Currently, animal models of rats, mice, rhesus monkeys, and ewes are used to study PCOS induced by subcutaneous injection or implantation of androgens, estrogens, anti-progesterone, and letrozole, prenatal exposure to excess androgens, and by exposure to constant light (6–11). Further, spontaneous PCOS-like rodent models (JCR:LA-cp rats), and transgenic (Tg) mouse models (LHr-hIGF-I and bLHb-CTP Tg strains) are used (12–14). Among these, the rat model has been the most widely used for PCOS, due to the small body size, short lifespan, and high reproduction index (6–14), despite limited studies investigating the cardiometabolic aspects and changes in body weight (6, 12–14).
The dehydroepiandrosterone (DHEA)-induced PCOS model of rat has been widely used (6, 7). The blood levels of DHEA, the first androgen to appear during female adolescent years (15), are elevated in 25% of women with PCOS (16). The rodent model of DHEA-induced PCOS was first reported by Roy et al. (15). To induce the PCOS model, pre-pubertal rats (~22 days after birth) are subcutaneously injected daily with DHEA (6 mg/100 g body weight, dissolved in 0.2 mL of sesame oil) for up to 20–27 days (15). After induction, rats displayed several salient features of PCOS including menstrual dysfunction and polycystic ovaries (from 0.45 to 2.2 mm in diameter). Recently, we used this pre-pubertal PCOS model to investigate the protective effect of an Oriental medicine Kyung-Ok-Ko on PCOS (17) and associated uterine abnormality (18). We encountered frequent aplasia of ovary or ovarian cyst, in maintaining high reproducibility in PCOS model induction. Therefore, we sought to improve the previous protocol involving pre-pubertal rats. With the aim to address the aforementioned limitations of the pre-pubertal model, we report an innovative post-pubertal rat model of DHEA-induced PCOS.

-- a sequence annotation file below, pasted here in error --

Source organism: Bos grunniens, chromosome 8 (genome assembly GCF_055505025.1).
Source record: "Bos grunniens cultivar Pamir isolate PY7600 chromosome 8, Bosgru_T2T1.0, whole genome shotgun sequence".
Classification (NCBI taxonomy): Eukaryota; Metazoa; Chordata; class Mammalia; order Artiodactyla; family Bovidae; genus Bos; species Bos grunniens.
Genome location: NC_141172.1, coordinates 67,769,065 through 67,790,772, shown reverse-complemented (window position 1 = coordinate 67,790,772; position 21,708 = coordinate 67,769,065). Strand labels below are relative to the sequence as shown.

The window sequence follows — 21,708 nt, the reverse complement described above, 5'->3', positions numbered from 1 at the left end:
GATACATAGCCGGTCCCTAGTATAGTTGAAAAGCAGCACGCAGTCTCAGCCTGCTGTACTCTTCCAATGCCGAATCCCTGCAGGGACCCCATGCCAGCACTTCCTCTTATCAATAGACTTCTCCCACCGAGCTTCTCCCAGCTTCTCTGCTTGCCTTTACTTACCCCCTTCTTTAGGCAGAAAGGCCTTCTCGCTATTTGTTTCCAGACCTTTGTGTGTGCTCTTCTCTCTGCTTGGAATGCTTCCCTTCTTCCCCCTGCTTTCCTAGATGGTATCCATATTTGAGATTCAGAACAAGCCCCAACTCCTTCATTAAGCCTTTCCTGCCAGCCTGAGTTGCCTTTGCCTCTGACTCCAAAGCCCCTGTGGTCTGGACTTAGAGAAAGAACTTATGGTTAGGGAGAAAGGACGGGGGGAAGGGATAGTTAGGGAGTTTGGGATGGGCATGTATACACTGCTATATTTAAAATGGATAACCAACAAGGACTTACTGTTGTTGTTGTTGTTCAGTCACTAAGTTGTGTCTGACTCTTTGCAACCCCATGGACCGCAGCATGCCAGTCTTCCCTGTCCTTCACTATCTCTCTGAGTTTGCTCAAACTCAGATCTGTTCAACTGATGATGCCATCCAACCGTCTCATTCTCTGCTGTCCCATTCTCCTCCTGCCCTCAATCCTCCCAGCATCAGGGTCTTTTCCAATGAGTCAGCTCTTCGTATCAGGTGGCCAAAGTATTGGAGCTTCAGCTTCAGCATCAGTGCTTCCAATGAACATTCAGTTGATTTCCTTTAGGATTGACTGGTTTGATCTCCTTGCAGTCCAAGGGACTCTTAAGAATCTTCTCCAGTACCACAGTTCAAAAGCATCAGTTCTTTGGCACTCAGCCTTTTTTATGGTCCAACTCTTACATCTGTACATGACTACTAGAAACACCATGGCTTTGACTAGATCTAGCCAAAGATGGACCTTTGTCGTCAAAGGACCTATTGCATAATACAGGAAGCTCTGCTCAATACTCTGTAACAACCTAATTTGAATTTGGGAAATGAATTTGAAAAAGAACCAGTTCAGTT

Materials and Metnods
Animals and Ethical Approval
Sprague Dawley dams, each with 8–10 pups (OrientBio Inc., Seoul, Republic of Korea; Seed mice were originated from Charles River laboratories Japan, Inc., Yokohama-shi. Kanagawa, Japan), were housed at a constant temperature of 23 ± 2°C and humidity of 55–65% with a 12 h light-dark cycle (lights on from 08:00 to 20:00), and provided with commercial chow (21.68% protein, 4.6% fat, 2.45% fibers, 5.97 ash, and 2.5% minerals; Purina Korea Inc., Seongnam-si, South Korea) and water ad libitum. All experimental procedures were reviewed and approved by the Institutional Animal Care and Use Committee of Kyung Hee University (KHUASP(SE)-17-072). In this process, proper randomization of laboratory animals and handling of data were performed in a blinded manner in accordance with recent recommendations from an NIH workshop on preclinical models of neurological diseases (19).